2 for i=1 to len(a$) 3 let b=64 4 let c$=mid$(a$,i,1)
5 for j=0 to 6
6 print right$(str$(fn b(asc(c$))),1); 7 let b=b/2 8 next j 9 print " "; 10 next i  The function fn b declared on line zero accepts a numeric parameter of x which is ANDed with the value of b; SGN is then used to convert x and b to 1 or 0. Line one accept a string input to the variable a$, and the loop starts (denoted with i) to the length of that input. b represents each bit from the 6th to 0th bit. c$ takes each character of the string at position i. line 5 starts the loop to test each bit position; right$ is used in line 6 to remove a auto-formatting issue when Commodore BASIC displays a number, converting the output of fn b to a string; asc(c$) converts the current character to its ascii code as a decimal value. Line 7 represents the next bit value. The loop j is ended before printing a space, then the last loop i is ended. # JavaScript ES6, 71 bytes alert(prompt().split('').map(c=>c.charCodeAt(0).toString(2))).join(' ')  • Welcome to PPCG! You need .split('') to split at the empty string; .split() turns "abc" into ["abc"]. – Dennis Apr 13 '19 at 1:55 # Forth (gforth), 45 bytes : f 0 do dup i + c@ 2 base ! . decimal loop ;  Try it online! ### Code Explanation : f \ start a new word definition 0 do \ start a loop from 0 to string length - 1 dup i + \ duplicate the address and add the loop index to get addr of current character c@ \ get the character at that address 2 base ! \ set the base to binary . \ print the ascii value (in binary) decimal \ set the base back to decimal loop \ end the loop ; \ end the word definition  # Ruby, 24 bytes I was hoping to beat Martin Ender, but I only managed to tie him. Takes input on STDIN; +1 bytes for -p flag. gsub(/./){"%b "%$&.ord}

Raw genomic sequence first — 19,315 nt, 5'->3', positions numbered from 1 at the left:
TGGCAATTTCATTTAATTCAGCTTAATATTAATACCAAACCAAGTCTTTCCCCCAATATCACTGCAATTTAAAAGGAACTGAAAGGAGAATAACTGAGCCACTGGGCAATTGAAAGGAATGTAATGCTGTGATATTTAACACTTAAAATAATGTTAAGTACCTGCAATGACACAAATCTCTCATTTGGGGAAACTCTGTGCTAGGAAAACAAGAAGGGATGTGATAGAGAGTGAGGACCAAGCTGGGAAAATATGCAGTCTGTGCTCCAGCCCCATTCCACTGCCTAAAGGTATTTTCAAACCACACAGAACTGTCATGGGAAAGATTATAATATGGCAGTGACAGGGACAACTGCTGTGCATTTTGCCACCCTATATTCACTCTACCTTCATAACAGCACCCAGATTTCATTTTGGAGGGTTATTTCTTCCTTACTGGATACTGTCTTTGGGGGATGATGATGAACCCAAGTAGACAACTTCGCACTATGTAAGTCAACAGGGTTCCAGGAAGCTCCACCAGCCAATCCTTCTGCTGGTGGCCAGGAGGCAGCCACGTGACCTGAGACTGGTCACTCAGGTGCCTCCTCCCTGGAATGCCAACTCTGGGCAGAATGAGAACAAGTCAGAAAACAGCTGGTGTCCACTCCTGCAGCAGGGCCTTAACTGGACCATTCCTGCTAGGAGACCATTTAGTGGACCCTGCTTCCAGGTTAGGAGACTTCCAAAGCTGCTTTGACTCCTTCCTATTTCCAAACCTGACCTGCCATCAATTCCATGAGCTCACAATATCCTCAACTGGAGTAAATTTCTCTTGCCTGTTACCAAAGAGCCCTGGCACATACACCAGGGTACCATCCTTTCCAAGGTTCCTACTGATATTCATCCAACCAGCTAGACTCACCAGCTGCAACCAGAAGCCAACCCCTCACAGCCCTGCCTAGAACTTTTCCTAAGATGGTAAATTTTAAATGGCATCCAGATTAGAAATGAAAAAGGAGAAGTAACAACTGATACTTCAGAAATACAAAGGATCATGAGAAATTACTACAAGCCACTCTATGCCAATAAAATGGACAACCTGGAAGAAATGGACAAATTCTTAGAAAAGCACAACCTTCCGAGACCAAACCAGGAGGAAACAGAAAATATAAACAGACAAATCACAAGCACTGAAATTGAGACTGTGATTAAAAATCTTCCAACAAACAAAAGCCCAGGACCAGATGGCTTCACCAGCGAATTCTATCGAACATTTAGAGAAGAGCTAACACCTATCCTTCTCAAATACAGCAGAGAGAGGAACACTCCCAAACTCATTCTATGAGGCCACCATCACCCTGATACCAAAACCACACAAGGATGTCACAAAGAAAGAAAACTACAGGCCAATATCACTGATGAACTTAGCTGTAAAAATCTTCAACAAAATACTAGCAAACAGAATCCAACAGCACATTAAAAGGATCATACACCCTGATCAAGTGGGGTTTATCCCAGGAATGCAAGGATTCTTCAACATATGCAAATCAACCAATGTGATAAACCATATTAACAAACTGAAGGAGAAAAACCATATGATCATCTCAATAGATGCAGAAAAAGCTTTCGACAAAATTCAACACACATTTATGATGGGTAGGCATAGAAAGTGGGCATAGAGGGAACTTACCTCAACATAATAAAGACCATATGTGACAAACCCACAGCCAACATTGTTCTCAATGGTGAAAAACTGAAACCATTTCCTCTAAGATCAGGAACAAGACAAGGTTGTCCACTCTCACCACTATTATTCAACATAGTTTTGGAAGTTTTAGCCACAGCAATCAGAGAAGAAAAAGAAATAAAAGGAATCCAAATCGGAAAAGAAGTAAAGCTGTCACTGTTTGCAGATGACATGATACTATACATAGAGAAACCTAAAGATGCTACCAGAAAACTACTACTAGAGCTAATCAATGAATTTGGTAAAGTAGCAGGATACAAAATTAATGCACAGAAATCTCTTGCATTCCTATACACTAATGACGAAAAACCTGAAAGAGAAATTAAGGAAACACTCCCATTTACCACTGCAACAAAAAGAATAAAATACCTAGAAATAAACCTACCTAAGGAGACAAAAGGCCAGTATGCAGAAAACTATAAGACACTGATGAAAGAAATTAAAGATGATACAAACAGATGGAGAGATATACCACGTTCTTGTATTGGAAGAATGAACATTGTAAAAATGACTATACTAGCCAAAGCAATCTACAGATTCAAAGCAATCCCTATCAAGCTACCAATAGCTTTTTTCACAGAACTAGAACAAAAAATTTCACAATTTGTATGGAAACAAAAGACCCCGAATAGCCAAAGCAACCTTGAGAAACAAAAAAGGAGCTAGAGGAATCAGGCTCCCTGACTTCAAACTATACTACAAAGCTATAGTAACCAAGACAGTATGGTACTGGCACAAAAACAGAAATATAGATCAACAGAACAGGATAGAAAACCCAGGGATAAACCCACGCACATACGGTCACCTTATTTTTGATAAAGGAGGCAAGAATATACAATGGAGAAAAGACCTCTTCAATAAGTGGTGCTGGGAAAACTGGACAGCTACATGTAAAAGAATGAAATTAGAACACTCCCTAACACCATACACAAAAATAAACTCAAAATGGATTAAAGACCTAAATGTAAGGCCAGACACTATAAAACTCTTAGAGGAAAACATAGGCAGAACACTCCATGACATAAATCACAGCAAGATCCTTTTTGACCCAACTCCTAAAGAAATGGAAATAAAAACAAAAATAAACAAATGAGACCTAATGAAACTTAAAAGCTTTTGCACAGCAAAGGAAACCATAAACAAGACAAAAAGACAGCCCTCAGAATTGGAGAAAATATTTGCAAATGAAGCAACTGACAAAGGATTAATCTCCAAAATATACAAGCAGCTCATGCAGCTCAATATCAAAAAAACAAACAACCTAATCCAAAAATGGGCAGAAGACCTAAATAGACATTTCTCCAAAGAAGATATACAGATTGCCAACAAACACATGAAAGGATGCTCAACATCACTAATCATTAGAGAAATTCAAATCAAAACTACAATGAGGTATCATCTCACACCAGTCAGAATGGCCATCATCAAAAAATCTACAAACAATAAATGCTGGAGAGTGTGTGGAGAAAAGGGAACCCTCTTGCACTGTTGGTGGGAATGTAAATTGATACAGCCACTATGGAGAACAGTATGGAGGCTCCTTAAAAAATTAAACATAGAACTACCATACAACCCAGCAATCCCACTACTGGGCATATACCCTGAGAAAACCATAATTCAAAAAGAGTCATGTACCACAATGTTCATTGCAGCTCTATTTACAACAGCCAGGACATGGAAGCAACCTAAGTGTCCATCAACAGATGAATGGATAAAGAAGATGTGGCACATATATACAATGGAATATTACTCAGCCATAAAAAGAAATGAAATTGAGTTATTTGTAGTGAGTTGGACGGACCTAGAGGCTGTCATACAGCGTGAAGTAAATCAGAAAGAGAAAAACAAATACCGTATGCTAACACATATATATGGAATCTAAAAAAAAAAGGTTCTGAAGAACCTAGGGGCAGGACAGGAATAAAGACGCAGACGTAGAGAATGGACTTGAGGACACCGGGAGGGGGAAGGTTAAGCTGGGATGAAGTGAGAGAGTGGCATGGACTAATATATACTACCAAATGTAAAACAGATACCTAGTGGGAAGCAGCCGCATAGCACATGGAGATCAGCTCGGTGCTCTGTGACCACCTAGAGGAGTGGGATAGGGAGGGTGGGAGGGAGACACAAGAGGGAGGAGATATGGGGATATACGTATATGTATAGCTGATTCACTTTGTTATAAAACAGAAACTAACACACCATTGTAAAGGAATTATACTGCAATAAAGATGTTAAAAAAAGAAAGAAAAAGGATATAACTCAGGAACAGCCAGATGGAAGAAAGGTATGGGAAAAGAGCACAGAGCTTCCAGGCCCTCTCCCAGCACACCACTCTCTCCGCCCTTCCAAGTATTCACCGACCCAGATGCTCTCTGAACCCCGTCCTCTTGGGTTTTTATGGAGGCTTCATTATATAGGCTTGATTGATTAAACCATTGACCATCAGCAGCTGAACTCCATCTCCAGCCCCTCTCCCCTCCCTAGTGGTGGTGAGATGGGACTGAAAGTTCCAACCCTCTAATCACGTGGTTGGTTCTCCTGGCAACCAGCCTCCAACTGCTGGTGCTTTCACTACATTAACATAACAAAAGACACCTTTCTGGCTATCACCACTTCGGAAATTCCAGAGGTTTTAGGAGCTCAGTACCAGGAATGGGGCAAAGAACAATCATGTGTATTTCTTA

Try it online!

# Gaia, 4 bytes

ċb¦ṡ


Pretty happy with this

# How it works

ċ   Get a list of all the code points in the input string
b¦  Convert every number in that list to binary
ṡ   Joins the element of the list with spaces
Implicit Output


Try it Online!

# Python 3, 39 bytes

print(*[f'{ord(i):b}'for i in input()])


Try it online!

Slight improvement over the current leading Python answer

## STATA 158

I used a different approach than most. Read in via the display _request() prompt (shortened to di _r(r)). Write the string to a file called b in text mode. Open b in binary mode and read each character as a byte and convert to binary. Technically the b file should be closed at the end, but it is a valid program and runs successfully without it.

di _r(r)
file open a using "b",w
file w a "\$r"
file close a
file open a using "b",b r
file r a %1bu t
while r(eof)==0 {
loc q=t
inbase 2 q'
file r a %1bu t
}


# Golang - 68

I'm new to Go and I'm not sure on the rules for counting characters in this language on here either.

Imports (11 bytes):

import"fmt"


Function (55 bytes):

func c(s string){for _,r:=range s{fmt.Printf("%b ",r)}}


You can run it here.

Never will C# win these kinds of questions but here's a try, completely without encoding. :)

# C# - 84

Console.Write(String.Join(" ",Console.ReadLine().Select(x=>Convert.ToString(x,2))));

• This could be made much shorter by using a lambda function, ie: x=>String.Join(" ",x.Select(y=>Convert.ToString(y,2))); However note that, due to using .Select(), both this shorter answer, and your original answer, need to include the 18 bytes for using System.Linq; unless you specify that it's using the Visual C# Interactive Compiler, which imports System.Linq by default – Skidsdev Apr 15 '19 at 15:09
• Here's the lambda function solution using Interactive Compiler, total of 55 bytes – Skidsdev Apr 15 '19 at 15:10

# Cobra - 64

As a Lambda:

do(s='')=(for c as int in s get Convert.toString(c,2)).join(' ')
`